By Gary Barbour
Right now, my boyfriend is cooking lunch in his underwear. He has an annoying habit of asking for help in a list.
Give me the veggies.
Cook the rice.
Clean the dishes.
Where are the veggies?
Did you make the rice?
Can you clean the dishes?
As often as I say, “Let me finish one before you need another,” he continues to overload my goldfish brain by asking for help in a tone that makes every request equally urgent. As if each one MUST be finished right goddamn now or the kitchen will explode.
This is my life. We cook together. We argue about who mopped the floor last week and who needs to mop it this week. “I swear I did, you sneaky bastard!” is thrown around a lot in this house.
We also live in a country where the government is vehemently anti-gay. Last year, they commissioned a musical about the dangers of homosexuality. In it, a group of gay-ngsters (I’ve waited 7 months to use that word) convert a good little Muslim girl to the evils of Capital L Lesbianism. The internet exploded in self-righteous masturbatory rage. I read a handful of Malaysian bloggers who saw the musical and commented more on the lazy writing than on the potentially harmful message though they all quoted the writer’s admission that he “didn’t do academic research, because I don’t intend to create a war against them.”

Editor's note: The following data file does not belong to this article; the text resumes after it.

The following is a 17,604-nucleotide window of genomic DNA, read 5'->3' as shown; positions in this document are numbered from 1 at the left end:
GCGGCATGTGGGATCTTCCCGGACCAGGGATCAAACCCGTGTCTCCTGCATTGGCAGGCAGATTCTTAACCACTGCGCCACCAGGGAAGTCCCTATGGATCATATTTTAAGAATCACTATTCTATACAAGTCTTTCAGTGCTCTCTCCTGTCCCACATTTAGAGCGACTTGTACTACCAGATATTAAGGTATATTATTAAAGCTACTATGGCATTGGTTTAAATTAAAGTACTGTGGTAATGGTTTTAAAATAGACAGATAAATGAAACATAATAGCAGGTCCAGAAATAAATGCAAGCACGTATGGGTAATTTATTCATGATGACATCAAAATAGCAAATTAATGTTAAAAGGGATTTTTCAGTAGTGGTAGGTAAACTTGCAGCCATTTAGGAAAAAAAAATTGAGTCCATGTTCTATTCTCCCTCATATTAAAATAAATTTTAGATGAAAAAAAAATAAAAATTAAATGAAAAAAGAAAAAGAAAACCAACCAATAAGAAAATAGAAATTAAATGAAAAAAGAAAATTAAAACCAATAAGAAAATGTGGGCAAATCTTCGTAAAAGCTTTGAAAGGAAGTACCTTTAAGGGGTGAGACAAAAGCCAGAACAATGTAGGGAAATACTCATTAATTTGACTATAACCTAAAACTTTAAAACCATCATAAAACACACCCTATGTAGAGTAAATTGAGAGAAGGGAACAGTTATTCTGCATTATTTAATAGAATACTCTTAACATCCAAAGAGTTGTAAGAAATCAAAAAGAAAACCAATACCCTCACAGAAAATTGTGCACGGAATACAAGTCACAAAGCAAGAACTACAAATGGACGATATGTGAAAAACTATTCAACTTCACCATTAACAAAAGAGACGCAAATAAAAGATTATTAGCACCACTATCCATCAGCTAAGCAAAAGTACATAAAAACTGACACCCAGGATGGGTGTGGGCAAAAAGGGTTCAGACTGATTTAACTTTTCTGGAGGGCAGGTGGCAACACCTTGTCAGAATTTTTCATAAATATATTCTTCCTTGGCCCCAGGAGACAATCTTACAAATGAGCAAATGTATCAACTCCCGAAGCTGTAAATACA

I asked a local friend about how Malaysians feel when this stuff happens, and he told me “We laugh.” He suggested going to watch the show when it went on tour. If the government wants to look stupid on the world stage, I want front row seats.
But my boyfriend and I don’t hold hands in public. We draw the curtains when we want to steal kisses. It reeks of the 1950’s “confirmed bachelors,” two men, shacked up, doin’ it.
In the morning, we hold hands on the short walk from the elevator to the lobby. It’s one of the few areas of our apartment complex without cameras. It’s a small rebellion, but it lets us feel normal. That doesn’t stop us from watching behind us to make sure no one else got off the elevator. When we spot someone coming, we clumsily untangle our fingers, take a small step away, and continue as if nothing is different. If the person is far enough away, we laugh at how ridiculous it all feels.
Why shouldn’t we hold hands? Then someone points out the rising extremism in the area and we respond “Oh. That’s why.”
This is my new life.
Gary teaches English to Middle Eastern students at an American school in Malaysia. Read about the convergence of this cultural mishmash on his blog, Collecting Sparrows.